hours, all anxious to get a word with L. or one of the Arab leaders. Thickly clustered in and about the village and the grove were the different units, regular and irregular, of the column-a kaleidoscopic mass of manycoloured humanity, talking excitedly, singing their ageold songs, or cooking their evening meal. Among them, wandering regardless of aocepted rules of army sanitation, were horses, camels, mules, sheep, cattle, many looted from the Turks, and strewn everywhere were Turk ish arms and equipment. A stone's throw from our conference, in a small village field, squatted the Turkish prisoners, the Germans and Austrians a little apart, and retaining some traces of dignity, which were wholly lacking in the Turks. At each corner of the field four machine guns, their noses grimly pointed at the prisoners, kept watch and ward. The sun was just setting, and the wind soughed through the olive groves in the village; whilst from afar, Mount Hermon looked down on a scene, so often repeated in these lands in the last 4000 years, of conquerors and conquered an invincible General, a virile people from desert or mountain or steppe, 500 years of empire, then a crash, a smashing defeat for the one-time universal conquerors, a fresh dominion on the ruins of the old, and the same process repeated. I wondered that evening how many conquering peoples Sheik
Saad, an ancient village, built like so many Syrian villages from the remains of a still more ancient village, had seen come and go,-Amorites, Israelites, Egyptians, Hittites, Babylonians, Assyrians, Greeks, Romans, Arabs, Turks; and how many gods and prophets had been worshipped beneath its walls-Christ, Baal, Jupiter, Zeus, Mahomet, with what result, one asked oneself? Was there less misery, poverty, vice, or crime in this beautiful and, in many respects, fertile land than there was 3000 years ago? Only the glorious colour-scheme of sky and earth, our victories of that day, and the fact that I had just read in a six-weeks'old paper, dropped by a friendly airman, a speech by President Wilson explaining how the League of Nations was going finally to eradicate the disputes of suffering humanity, prevented me from feeling quite depressed.
An hour later Y., P., and I were entertaining the French battery commander to dinnera function followed by speeches, some toasts, and an ineffective rendering of the "Marseillaise."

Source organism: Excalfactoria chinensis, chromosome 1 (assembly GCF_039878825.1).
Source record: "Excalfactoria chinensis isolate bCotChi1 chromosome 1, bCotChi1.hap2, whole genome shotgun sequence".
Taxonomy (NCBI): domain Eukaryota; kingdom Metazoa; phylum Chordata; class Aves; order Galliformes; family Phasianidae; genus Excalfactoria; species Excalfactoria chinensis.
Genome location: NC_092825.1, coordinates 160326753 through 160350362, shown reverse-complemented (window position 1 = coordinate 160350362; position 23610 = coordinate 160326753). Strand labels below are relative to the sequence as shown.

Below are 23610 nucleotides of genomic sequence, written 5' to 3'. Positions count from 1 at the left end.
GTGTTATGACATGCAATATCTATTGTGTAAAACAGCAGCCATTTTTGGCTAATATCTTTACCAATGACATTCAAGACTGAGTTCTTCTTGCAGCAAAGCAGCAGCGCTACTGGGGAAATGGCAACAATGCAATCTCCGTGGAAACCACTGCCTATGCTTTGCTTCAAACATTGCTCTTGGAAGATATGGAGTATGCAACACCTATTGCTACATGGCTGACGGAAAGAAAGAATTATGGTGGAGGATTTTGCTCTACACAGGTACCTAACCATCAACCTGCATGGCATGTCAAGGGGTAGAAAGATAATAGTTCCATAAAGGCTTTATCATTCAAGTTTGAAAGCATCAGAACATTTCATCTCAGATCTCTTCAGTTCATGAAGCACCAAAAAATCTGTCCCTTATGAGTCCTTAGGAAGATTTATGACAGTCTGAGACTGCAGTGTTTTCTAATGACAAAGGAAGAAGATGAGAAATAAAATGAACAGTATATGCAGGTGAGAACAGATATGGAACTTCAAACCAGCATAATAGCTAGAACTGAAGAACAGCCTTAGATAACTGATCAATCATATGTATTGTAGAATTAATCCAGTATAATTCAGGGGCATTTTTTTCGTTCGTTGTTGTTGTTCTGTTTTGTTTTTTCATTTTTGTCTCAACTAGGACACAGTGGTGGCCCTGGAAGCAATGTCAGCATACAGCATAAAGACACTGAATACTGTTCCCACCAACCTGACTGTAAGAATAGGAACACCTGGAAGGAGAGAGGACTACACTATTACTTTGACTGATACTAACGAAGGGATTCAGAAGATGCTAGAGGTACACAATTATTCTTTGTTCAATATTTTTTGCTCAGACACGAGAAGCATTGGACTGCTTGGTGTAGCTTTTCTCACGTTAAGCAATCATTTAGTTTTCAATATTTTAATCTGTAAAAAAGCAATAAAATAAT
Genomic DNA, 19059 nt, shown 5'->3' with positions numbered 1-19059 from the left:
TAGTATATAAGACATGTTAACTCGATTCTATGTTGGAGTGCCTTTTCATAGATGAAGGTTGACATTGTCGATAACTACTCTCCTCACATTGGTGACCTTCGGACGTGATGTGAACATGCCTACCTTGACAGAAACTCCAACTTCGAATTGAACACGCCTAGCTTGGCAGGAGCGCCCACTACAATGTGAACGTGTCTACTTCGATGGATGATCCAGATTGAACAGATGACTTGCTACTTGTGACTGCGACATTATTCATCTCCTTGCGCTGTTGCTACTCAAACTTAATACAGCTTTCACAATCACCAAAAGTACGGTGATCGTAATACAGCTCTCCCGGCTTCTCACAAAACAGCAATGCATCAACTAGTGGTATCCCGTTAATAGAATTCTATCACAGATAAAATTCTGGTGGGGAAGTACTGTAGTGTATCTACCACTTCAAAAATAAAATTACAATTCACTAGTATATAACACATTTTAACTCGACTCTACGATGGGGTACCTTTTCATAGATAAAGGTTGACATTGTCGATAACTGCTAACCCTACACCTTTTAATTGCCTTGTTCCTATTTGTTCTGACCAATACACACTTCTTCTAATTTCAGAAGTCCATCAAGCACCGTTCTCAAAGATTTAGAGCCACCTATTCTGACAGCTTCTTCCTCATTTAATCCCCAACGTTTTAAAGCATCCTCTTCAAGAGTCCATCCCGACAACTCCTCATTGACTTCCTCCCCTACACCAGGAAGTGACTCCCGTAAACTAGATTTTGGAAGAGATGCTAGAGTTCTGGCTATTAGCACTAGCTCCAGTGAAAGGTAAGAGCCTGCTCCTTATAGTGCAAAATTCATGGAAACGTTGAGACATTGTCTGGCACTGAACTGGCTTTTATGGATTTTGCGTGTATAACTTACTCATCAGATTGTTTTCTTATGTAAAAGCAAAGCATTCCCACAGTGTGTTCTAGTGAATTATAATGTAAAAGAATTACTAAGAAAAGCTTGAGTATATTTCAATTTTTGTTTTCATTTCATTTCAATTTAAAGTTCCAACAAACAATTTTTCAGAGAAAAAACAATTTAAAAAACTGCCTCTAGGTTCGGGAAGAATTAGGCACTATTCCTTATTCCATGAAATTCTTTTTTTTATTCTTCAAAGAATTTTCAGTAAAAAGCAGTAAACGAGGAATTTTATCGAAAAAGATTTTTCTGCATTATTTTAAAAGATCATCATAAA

Sleep that night was not easy, tired as we were. That almost sacred respect for other people's "lines," which distinguishes the British Army, was not honoured in the column. People walked and rode through where Y., P., and I and the Egyptian Camel Corps were bivouacked throughout the night. About midnight an outgoing mounted patrol of Ruweilah came
through our lines, knocking Corps, with our little band of over our camp - table, and sick Turkish prisoners, whom narrowly missing my head, we had literally succoured -one horse, in fact, brushed from the wayside, proceeded against the outside of the in a the in a more leisurely fashion, camel - saddle, whose inside stopping en route at about formed my pillow; a little 8.30 for breakfast. Whilst we later we heard a man shouting were thus halted, the German out something in the loud Austrian, and Turkish prissing-song voice that, in the eners, with their Arab guards, East, may mean a call to also en route to Deraa, passed prayer or to massacre. Y. us. A sorrowful, brokenthought he distinguished an looking throng of men, whose incitement among the man's obvious dejection made me, words to go and kill the little sympathy as I had for Turkish prisoners, and jumped them, feel almost ashamed of up to get a closer hearing; the contrast between us, enjoyit was merely, however, a ing an excellent breakfast, verbal advertisement to the served by well-disciplined, effect that the speaker had noiseless, attentive, Egyptian a captured Turkish camel, soldier - orderlies, and them. which he would sell to the Such thoughts, however, did highest bidder. Why he should not trouble Ahmed, my Turkish have chosen 12.30 A.M. to make prisoner-servant, who, equipped this announcement, I don't now with a Turkish rifle and know, except that the whole other articles taken from column was infected with the yesterday's loot, and visibly sort of excitement that char- fatter and more prosperous as aoterised even the calm British a result of his ten days' "capsix weeks later, on Armistice tivity," was sitting propped Day; indeed, the column was up against a camel-saddle, restless all night, and I was which, when off a camel on quite glad when at 3 A.M. we the ground, makes an admirstarted on our travels again able "back rest," smoking for Deraa. with evident relish one of the daily "ration" of cigarettes which I allowed him. He regarded his fellow-countrymen with obvious contempt, ignoring the remarks that one or two of them called out to him, and, pointing to the Boches, said to one of the Egyptian soldiers "Allemani" in tones of deep disgust. Ahmed, who was a real "oharacter," was rapidly becoming a most useful servant, and would have been more useful still, but for his
The worst torture in life is not to be allowed to sleep when one is dog-tired, and no one could sleep for more than ten minutes at a stretch in Sheik Saad that eventful night. Information had come during the night that the British cavalry would enter Deraa some time during the next day, and the Sherifs and L. hurried off there, with an escort, to meet them. P. and I and the Egyptian Camel